As noted above, the oscilloscope 150 also includes an impulse unit 151. An impulse unit 151 is a component capable of controllably applying an impulse signal to the diodes 143-144 at a sample rate. The impulse unit 151 is coupled to the diodes 143 and 144 in the sampling gate 140. When the impulse unit 151 provides an impulse, the diodes 143 and 144 are activated, causing charge to flow to an output 148 of the sampling gate 140. Accordingly, the impulse unit 151 activates the diodes 143-144 to sum the LF signal 163 (e.g. via positive offset LF signal 165 and negative offset LF signal 167) and the HF signal 161 into the combined broadband frequency signal 169, which is then output at sampling gate 140 output 148. The output 148 may be coupled to the first resistor 146 and diode 143 as shown for outputting a first portion of a combined broadband frequency signal from the broadband photodiode.
The combined broadband frequency signal 169 is conducted to an analog to digital converter (ADC) 153. The ADC 153 is coupled to the sampling gate 140 and if configured to convert the combined broadband frequency signal 169 into a digital signal. The ADC 153 may also include a charge amplifier, filters, and/or other circuits/functions for conditioning the combined broadband frequency signal 169 during conversion. As charge flows when the impulse unit 151 activates the diodes 143-144, the impulse unit 151 controls the rate that samples are received at the ADC 153 and hence controls the sampling rate employed by the oscilloscope 150. After conversion by the ADC 153, the digital signal may be stored in memory, displayed to a user via a display, manipulated via software filters, etc. It should be noted that, while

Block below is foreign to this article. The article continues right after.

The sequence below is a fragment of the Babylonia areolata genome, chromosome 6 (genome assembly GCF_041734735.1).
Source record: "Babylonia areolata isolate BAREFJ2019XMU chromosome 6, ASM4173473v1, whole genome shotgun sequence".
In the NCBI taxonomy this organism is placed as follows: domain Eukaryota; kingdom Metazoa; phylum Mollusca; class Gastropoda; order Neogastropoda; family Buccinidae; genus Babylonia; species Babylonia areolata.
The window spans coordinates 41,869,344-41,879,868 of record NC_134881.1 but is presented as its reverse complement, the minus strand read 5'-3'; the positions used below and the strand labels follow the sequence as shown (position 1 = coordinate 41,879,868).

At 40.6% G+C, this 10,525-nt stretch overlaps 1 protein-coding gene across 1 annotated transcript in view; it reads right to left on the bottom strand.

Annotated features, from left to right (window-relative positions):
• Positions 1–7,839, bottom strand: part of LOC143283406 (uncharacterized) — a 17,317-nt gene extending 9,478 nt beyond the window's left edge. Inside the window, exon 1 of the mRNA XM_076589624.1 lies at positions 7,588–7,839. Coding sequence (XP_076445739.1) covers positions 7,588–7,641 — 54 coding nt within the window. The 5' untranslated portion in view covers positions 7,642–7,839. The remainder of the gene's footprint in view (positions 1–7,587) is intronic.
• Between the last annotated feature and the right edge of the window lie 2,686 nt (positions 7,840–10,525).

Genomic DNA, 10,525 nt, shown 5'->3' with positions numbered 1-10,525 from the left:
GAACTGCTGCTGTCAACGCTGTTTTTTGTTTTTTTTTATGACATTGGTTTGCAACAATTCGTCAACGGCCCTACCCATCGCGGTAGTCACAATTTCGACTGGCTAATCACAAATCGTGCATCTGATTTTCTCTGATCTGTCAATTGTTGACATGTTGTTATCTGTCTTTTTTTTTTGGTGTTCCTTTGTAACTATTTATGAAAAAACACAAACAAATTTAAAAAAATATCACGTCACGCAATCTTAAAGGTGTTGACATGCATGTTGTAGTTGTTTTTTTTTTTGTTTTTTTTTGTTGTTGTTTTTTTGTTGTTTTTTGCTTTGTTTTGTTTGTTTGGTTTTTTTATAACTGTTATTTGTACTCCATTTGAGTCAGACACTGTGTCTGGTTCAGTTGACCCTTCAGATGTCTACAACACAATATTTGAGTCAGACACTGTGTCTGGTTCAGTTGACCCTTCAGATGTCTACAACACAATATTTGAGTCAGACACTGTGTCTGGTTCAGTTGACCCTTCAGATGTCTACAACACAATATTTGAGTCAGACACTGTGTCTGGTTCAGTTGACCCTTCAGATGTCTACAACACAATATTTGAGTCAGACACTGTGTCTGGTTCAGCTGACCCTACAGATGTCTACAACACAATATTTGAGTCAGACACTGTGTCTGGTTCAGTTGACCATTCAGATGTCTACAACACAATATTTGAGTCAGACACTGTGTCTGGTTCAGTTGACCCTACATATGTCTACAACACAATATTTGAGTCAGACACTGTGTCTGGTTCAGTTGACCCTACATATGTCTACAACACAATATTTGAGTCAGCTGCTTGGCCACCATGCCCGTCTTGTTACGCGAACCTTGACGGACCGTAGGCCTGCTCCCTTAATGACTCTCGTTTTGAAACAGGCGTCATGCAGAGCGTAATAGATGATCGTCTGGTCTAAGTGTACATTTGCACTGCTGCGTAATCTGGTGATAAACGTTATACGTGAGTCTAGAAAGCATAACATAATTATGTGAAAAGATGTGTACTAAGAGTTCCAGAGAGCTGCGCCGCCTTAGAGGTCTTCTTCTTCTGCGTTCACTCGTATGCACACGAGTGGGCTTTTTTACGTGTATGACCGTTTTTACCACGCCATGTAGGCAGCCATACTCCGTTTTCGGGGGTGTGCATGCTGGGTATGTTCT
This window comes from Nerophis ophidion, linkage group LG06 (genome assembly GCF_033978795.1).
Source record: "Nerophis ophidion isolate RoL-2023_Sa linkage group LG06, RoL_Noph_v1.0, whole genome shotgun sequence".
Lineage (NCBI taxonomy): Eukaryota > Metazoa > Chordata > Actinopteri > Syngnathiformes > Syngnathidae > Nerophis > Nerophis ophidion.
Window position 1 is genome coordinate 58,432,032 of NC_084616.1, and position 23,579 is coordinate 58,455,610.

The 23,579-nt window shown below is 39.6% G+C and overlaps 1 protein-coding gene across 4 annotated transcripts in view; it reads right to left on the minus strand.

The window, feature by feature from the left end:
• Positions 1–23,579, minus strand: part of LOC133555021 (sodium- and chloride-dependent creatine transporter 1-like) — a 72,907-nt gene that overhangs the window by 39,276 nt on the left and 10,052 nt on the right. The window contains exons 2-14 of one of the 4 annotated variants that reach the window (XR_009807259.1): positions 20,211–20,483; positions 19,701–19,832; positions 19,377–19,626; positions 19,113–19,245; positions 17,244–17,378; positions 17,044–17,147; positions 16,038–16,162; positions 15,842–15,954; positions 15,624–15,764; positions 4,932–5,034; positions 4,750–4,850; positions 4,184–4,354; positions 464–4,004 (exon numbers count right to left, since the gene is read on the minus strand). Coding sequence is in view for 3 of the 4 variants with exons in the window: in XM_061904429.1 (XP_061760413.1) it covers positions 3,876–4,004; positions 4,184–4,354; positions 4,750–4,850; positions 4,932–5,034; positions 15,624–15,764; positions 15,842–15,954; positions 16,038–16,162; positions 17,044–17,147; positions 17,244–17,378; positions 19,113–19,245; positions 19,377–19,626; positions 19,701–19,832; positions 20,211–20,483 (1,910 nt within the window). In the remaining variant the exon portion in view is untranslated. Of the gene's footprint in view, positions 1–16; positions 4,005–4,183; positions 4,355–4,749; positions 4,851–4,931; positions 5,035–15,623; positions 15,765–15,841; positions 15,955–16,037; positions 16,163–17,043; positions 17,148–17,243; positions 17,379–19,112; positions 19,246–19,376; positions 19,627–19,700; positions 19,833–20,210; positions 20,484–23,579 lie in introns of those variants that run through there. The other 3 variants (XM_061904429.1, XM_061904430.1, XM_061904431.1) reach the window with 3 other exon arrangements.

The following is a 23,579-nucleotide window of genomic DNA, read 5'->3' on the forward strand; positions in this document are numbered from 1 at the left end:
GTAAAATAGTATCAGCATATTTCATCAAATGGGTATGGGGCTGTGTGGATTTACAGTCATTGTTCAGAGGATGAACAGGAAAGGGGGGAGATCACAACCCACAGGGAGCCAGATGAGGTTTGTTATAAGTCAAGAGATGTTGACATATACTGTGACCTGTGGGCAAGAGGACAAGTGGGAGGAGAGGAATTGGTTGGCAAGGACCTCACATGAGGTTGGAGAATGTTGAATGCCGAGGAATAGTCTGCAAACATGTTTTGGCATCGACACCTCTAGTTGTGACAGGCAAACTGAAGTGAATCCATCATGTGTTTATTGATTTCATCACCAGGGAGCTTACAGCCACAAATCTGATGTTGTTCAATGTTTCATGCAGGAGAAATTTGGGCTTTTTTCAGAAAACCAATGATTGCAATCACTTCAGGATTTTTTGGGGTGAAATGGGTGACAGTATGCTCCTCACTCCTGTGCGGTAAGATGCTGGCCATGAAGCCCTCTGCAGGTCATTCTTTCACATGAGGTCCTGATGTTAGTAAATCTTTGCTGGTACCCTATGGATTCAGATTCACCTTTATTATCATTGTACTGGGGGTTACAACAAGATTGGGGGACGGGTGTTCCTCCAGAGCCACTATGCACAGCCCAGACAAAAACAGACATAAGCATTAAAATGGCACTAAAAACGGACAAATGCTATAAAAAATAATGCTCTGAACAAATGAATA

User controls 213 are coupled to the processor 215 and signal analysis circuits 214. User controls 213 may comprise strobe inputs, gain controls, triggers, display adjustments, power controls, or any other controls employable by a user to display or alter a display of an input signal on display 219. Display 219 may be a digital screen or a cathode ray tube based display. Display 219 comprises a plurality of graticules for displaying corresponding input signals. Accordingly, oscilloscope 200 may receive a broadband optical signal, convert the optical signal into a low frequency signal and a high frequency signal, combine the signals into a combined broadband frequency signal via a sampling gate, convert the combined broadband frequency signal into a digital signal, store the digital signal in memory 217, and/or display the digital signal on display 219.